Art & Entertainment | Book Reviews | Education | Entertainment Video | Health | Lifestyle | Sport | Sport Video | Search

 


Lecture Series to discover what’s next for entertainment

Winter Lecture Series to discover what’s next for entertainment

University of Waikato alumnus and television presenter Jesse Mulligan will host a panel of entertainment experts to look at the changes in our consumption of media, and what’s likely to come in the future, at the University of Waikato’s annual Winter Lecture Series in August.

At a time when many of us grew up with the 6pm news as our main source of news for the day, the rise and rise of digital culture means the entertainment landscape has changed dramatically. We can now get information anywhere, anytime and in any format.

Winter Lecture Series

The University of Waikato Winter Lecture Series is an annual free public lecture series held every Wednesday in August. It is a focused and relevant series designed to inspire robust discussion on topical issues. This year, each lecture will have a forward-looking element as the University of Waikato celebrates its 50th News in a digital age

Also speaking at the lecture on 20 August, Megan Whelan, The Wireless’ Senior Producer, says news tends to now be filtered through people’s social media networks.

“News now is about creating stories to fit different mediums. I wouldn’t want to watch a 40 minute documentary on my phone, but I would happily scroll through Twitter for that long, while listening to a programme at the same time.”

The Wireless is an online news site designed for people who have grown up in the digital age, but it functions like any other ‘traditional’ news outlet. “Our editorial process is much the same,” says Ms Whelan. “You still ask, is this a story? How do I go about telling it?”

And that’s not to say people are skipping over online content either. “We’ve actually been pleasantly surprised by how long people spend on individual stories. It’s nice, because it means we get to dispel that myth whenever we can.”

The future of reading and viewing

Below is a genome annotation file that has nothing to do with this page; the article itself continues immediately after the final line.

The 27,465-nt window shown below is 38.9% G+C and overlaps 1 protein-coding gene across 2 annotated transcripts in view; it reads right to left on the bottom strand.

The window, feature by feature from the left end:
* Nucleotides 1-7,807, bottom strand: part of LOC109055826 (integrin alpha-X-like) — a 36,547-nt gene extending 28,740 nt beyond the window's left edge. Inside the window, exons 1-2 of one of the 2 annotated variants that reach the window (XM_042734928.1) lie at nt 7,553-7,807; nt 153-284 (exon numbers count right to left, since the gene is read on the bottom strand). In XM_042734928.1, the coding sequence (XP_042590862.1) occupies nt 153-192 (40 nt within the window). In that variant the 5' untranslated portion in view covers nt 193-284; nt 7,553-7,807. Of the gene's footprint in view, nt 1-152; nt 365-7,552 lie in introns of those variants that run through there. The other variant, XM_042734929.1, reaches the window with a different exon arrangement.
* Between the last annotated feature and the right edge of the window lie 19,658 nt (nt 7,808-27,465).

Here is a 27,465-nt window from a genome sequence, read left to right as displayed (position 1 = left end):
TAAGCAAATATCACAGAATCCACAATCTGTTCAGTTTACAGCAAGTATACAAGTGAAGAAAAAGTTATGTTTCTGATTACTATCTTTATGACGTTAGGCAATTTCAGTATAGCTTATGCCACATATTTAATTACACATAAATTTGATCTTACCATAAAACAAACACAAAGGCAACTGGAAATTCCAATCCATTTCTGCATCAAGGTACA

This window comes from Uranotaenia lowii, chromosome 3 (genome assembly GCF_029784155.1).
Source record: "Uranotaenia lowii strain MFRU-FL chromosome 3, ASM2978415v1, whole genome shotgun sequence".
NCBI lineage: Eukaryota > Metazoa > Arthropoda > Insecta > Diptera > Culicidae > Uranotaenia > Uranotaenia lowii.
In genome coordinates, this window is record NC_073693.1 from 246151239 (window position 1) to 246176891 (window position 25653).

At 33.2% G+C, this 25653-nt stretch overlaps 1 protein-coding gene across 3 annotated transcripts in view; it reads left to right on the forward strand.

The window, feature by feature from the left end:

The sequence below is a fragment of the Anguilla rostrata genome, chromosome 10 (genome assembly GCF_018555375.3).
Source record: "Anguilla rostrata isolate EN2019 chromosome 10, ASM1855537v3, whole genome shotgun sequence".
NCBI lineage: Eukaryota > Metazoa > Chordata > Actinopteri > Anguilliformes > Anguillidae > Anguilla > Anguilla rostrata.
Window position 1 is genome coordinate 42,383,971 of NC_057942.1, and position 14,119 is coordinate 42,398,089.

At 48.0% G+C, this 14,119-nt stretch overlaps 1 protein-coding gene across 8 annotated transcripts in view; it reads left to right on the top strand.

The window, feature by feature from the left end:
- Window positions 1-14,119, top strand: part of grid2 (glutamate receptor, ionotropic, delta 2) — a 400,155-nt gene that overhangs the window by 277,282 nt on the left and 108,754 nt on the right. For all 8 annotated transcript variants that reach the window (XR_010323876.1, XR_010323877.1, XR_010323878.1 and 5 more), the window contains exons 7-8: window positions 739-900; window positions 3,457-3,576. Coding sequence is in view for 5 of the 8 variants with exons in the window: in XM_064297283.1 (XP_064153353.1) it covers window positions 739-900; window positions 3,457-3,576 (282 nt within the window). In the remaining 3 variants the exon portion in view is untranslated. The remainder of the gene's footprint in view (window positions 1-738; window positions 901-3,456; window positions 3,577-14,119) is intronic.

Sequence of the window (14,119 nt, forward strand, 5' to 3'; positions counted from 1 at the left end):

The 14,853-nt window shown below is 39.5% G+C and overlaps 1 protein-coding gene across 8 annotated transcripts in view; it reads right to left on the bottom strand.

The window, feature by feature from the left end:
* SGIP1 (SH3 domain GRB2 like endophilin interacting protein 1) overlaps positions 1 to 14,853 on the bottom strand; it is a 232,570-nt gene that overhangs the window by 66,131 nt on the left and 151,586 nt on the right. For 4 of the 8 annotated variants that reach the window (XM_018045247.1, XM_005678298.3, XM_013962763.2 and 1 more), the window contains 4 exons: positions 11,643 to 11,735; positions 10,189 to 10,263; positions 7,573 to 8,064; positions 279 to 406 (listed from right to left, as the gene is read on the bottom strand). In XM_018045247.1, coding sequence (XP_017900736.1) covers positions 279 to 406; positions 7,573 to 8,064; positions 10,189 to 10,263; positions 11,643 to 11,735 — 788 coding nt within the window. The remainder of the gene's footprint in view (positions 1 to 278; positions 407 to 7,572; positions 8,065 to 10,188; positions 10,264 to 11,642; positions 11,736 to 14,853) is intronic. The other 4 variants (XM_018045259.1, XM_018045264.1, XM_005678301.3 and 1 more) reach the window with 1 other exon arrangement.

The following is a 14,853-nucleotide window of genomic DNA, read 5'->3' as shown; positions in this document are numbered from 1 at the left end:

Twenty years ago, you wouldn’t have thought about publishing a book without a publishing agency behind you. But Cambridge-based author Julie Thomas cut the middle-man out completely when she self-published her first novel ‘The Keeper of Secrets’ online to purchase as an e-book. Ms Thomas will join the panel at the lecture on 20 August to talk about her experience, and how HarperCollins US then picked up her book for publication as a paperback and commissioned a follow up.

Associate Professor Geoff Lealand, Senior Lecturer in the University of Waikato’s Screen and Media Department, will be taking a look at the future of film and film-going, and film’s relationship with the newly-proclaimed ‘Third Golden Age of Television.’

Winter Lecture Series 2014

Remaining lectures in the series include:

• 13 August: Don’t Get Bit-ten: How Safe Are You Online?

• 27 August: The City of the Future: How Can Hamilton Learn From The Others?

ends

© Scoop Media

 
 
 
 
 
Culture Headlines | Health Headlines | Education Headlines

 

Auckland: St. Jerome's Laneway Festival - Line-Up Announced

Traversing seven cities and three countries, the festival has well and truly settled into its home in each state. From the grassy knolls and towering silos at home in Auckland, to the sparkling backdrop of the Maribyrnong... More>>

Scoop Review Of Books: No Longer An Island

Simon Nathan reviews 'Zealandia: Our Continent Revealed': The idea that New Zealand is part of a large submerged continent is not new... There was renewed interest in the extent of offshore New Zealand from the 1970s onwards with the start of offshore drilling for oil and gas, and this was given impetus by a UN agreement which allowed countries to claim an Extended Continental Shelf (ECS). More>>

Art: Simon Denny Recreates Kim Dotcom’s Personal Effects

Who owns what? How has the internet changed our relation to the world? These are two of the many questions Simon Denny raises in the latest exhibition at the Adam Art Gallery, opening on Saturday 4 October. More>>

Theatre: The F Word: Sex Without The 'ism'

Sex without the 'ism' Okay, so the sexes are equal in the eyes of the law. What the F happens now? More>>

Scoop Review Of Books: Don’t Eat The Fish

On 'The Catch' by Michael Field What the ecologically edible lists don’t appear to take into account – and they should – is slavery... It’s not an easy read, but it’s definitely near the top of my listicle of “5 Political Books You Must Read This Year”. More>>

ALSO:

Caracals: Small Cats With Big Ears Arrive At Wellington Zoo

Visitors to Wellington Zoo will be able to see New Zealand’s first Caracals in the Zoo’s new Grassland Cats habitat, with a special visitor opening day on Saturday 27 September. More>>

ALSO:

Gordon Campbell: Classics - Tales From Moominvalley
Can’t speak for the reading end of it but the Moomins ( or maybe the story about Margaret Wise Brown) were the most enjoyable subject to think about and write about during these whole first 50 issues of Werewolf. For that reason – and because the Moomins always reward re-reading – I’ve decided to reprint it. The only added element is a link to an interesting hour long documentary about Tove Jansson. More>>

ALSO:

Repping In The Pacific: All Blacks And Manu Samoa To Play Historic Apia Test

The All Blacks will play Manu Samoa in Apia on Wednesday 8 July next year as part of both teams’ preparations for Rugby World Cup 2015. More>>

ALSO:

Get More From Scoop

 
 

LATEST HEADLINES

 
 
 
 
Culture
Search Scoop  
 
 
Powered by Vodafone
NZ independent news